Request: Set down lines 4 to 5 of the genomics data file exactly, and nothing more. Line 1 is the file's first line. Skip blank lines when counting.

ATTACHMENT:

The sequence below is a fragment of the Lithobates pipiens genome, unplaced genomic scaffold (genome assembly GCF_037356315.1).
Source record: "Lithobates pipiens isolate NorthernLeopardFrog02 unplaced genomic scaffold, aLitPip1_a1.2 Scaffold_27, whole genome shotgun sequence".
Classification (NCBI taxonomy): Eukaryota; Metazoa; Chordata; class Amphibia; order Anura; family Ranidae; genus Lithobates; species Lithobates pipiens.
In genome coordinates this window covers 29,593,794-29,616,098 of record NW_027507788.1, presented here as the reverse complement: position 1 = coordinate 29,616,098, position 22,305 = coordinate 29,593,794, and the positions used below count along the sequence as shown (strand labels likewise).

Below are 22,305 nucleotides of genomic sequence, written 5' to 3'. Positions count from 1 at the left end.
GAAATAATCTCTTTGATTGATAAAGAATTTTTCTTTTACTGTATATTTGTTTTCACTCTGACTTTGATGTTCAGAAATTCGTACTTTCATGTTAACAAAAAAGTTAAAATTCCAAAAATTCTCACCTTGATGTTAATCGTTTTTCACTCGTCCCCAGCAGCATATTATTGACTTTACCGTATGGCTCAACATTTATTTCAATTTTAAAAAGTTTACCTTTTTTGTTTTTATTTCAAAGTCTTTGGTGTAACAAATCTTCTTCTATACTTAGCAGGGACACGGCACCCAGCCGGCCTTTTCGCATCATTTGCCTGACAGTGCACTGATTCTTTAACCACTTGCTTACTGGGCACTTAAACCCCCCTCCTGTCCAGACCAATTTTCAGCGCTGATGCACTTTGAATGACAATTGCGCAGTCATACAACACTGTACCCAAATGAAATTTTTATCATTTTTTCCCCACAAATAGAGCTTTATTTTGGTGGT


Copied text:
In genome coordinates this window covers 29,593,794-29,616,098 of record NW_027507788.1, presented here as the reverse complement: position 1 = coordinate 29,616,098, position 22,305 = coordinate 29,593,794, and the positions used below count along the sequence as shown (strand labels likewise).

Below are 22,305 nucleotides of genomic sequence, written 5' to 3'. Positions count from 1 at the left end.